Lee Krasner Interview
Barbara Novak Interviews Lee Krasner
Prospective Archives of Twentieth Century Artists: Lee Krasner
Rights information is unidentified.
3 videocassettes of 3 (VHS) (180 min.) : sd., col. ; 1/2 in.
3 videocassettes of 3 (Betacam SP) (180 min.) : sd., col. ; 1/2 in.
3 videocassettes of 3 (180 min.) : sd., col. ; 3/4 in. master
This project was the second of what was to have been a collection of interviews with artists of all fields, the goal of which was the formation of a national videotape archival center at WGBH. Edited segments of these interviews were to be used for broadcast. Neither of these goals came to fruition. The only other interview to be conducted as part of the Twentieth Century Artists" series was with installation artist Judy Chicago. (Dancer Honi Coles was interviewed as part of the "Dance Archiving Project" in 1981, and Melanie Kahane (interior designer), Paul Rand (graphic artist), Charles Blessing (city planner), and O'Neil Ford (architect) were interviewed as part of the "Design Archives" project in 1981.)
The interview was conducted over two days in October 1979 in Boston. The interviewer is Barbara Novak, a professor and authority on American painting. The bulk of the interview consists of Krasner discussing her pre-Pollock and Pollock years. (Krasner was the wife of painter Jackson Pollock.)
Lee Krasner was born in New York City in 1911 to a conservative Orthodox Jewish family. After becoming interested in art while in high-school she studied painting at Cooper Union and the National Academy of the Arts in New York. After graduation she worked as a muralist as part of the WPA (Work Progress Administration), along with many artists who would later become well-known "New York School" artists. She first met Jackson Pollock in 1943. They were married in 1946. Pollock and Krasner formed part of the New York School of artists in the 1940's and ï50's. Like Pollock, Krasner was regarded as an Abstract Expressionist, perhaps the most famous group of twentieth century American painters. Though she was well known when she met Pollock, his paintings and persona largely overshadowed Krasner during their tumultuous years together. After Pollock's death in 1956, Krasner went through a period of inactivity until reemerging with her "Little Image" series in the 1960's. She also became famous for her collages in which she used fragments of her former paintings. She died at the age of 83 in 1984.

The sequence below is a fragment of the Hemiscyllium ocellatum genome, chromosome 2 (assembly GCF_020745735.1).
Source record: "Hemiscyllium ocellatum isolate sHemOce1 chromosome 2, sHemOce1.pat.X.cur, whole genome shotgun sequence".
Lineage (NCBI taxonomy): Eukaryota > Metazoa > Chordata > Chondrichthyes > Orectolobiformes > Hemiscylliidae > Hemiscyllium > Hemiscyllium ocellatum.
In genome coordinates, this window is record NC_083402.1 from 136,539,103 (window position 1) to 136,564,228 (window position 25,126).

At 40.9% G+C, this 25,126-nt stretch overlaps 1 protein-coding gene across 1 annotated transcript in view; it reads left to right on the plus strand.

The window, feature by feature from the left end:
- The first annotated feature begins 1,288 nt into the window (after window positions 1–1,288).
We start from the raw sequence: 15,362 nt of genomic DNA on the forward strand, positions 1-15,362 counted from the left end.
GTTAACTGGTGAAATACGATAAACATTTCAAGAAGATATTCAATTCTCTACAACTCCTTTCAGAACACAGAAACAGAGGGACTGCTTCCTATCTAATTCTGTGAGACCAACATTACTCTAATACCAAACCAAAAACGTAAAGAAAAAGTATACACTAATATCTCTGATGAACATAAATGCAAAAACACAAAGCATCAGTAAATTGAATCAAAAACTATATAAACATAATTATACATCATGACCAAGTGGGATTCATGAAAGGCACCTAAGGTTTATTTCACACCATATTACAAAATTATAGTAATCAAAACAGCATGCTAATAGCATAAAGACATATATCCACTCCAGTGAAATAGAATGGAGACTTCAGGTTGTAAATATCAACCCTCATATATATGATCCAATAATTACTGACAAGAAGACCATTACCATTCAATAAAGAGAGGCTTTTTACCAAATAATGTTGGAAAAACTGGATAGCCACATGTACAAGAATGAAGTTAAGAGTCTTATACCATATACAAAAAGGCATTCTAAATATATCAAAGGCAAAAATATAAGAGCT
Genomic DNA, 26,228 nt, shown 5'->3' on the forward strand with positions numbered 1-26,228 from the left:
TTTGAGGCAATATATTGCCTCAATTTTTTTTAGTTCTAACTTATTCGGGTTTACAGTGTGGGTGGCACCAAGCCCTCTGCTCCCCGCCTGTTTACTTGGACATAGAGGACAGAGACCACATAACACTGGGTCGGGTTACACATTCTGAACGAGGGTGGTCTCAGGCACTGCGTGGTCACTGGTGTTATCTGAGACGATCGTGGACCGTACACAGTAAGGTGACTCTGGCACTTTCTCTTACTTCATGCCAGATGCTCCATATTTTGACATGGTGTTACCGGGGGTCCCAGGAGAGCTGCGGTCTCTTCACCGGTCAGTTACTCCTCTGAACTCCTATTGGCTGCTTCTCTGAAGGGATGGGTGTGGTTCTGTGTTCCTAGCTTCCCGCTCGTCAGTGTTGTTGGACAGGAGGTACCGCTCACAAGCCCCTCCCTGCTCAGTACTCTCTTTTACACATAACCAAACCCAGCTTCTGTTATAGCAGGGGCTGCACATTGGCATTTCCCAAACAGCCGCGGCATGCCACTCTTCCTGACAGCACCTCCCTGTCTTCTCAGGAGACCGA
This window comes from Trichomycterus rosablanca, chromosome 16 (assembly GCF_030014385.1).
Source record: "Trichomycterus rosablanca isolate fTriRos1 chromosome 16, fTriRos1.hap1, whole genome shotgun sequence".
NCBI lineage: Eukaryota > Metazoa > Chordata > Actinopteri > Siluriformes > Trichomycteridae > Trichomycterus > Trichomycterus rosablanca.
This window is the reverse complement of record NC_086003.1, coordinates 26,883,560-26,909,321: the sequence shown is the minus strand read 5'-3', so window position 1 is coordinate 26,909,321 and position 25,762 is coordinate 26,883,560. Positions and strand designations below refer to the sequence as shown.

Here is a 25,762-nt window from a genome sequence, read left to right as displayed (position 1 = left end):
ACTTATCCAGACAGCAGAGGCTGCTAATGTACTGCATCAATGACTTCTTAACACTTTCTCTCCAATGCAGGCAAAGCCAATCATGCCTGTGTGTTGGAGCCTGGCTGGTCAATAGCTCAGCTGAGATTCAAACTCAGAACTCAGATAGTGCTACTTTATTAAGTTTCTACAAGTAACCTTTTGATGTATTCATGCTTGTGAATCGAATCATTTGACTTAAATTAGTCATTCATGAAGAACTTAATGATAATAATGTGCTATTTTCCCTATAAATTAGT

This is raw, unedited footage. Occasional microphone problems led to the reshooting of some segments of the interview.
The original footage was filmed on three 3/4" cassettes. Preservation masters were made in 1999 on three Beta cassettes, as were three screening copies on VHS cassettes.
Also included is a typed transcript of the interview and black-and-white photographic prints and negatives documenting the production shoot.
Three-hour interview on three video cassettes.
Tape 1 (60:00): Childhood; influence of Hebrew on her art; influence of calligraphy on her art; attitudes toward feminism; reasons for getting into art; early education; education at Cooper Union and National Academy of the Arts (New York); ideas on talent vs. will in art; the unconscious in art; the opening of Museum of Modern Art (New York); life after art school; job as a waitress; work with Harold Rosenberg and Max Speevak on murals for the WPA (Workers Program Administration); influence of loft spaces on large-scale paintings; early shows of Abstract Expressionists (Gallatin, Morris, Furlinghouse, Balcolm, Green, Ballatowski); views on the group; Hans Hoffman's teachings on Cubism and her perceptions of his art; Greenberg's and Rosenberg's relationships with artists of the 1930's and 40's; her debunking of the myth of there being a "group" of New York painters; the meaning of the term "Abstract Expressionism"; her disputation of regionalism in Pollock's paintings.
Tape 2 (60:00): Disputation of the provincial label placed on Pollock; Krasner's and Pollock's ideas on French art; disputation of the myths placed on Abstract Expressionists by critics; her "Little Image" paintings; influences of Kadinsky, Picasso, Matisse and Miro on her and Pollock; first meeting with Pollock; influence of John Graham and his idea of "autonomic writing"; early encounters with Peggy Guggenheim; influence of Emerson's writings; her wedding with Pollock; Pollock's interest in spiritual matters and rituals; their move and life at the Springs in East Hampton, Long Island; the "macho" aspects of the New York artists in the 1940's and 50's; the influence of Melville's and Joyce's writings on her and Pollock.
Tape 3 (70:00): Overemphasis of Jungian analysis on Pollock's works; life with Pollock (good times and bad); influence of Jung's writings on her and Pollock; refutation of group label placed on the New York School; polarity of struggle and transcendence in her paintings and those of the Abstract Expressionists; gesture and "the physical" in her works; nature and "the organic" in her and Pollock's works; impact of transcendentalism on her paintings; changes in her work after Pollock's death; "mystery" in painting (the way some paintings "miraculously" come through to her); the importance of the "Little Image" paintings to her career; origins of her collages; use of calligraphy in her works; intuitive, unconscious nature of her creations; her work cycle; perceptions toward her audience.
Art, Modern -- 20th century
New York school of art
Painting, Abstract--United States
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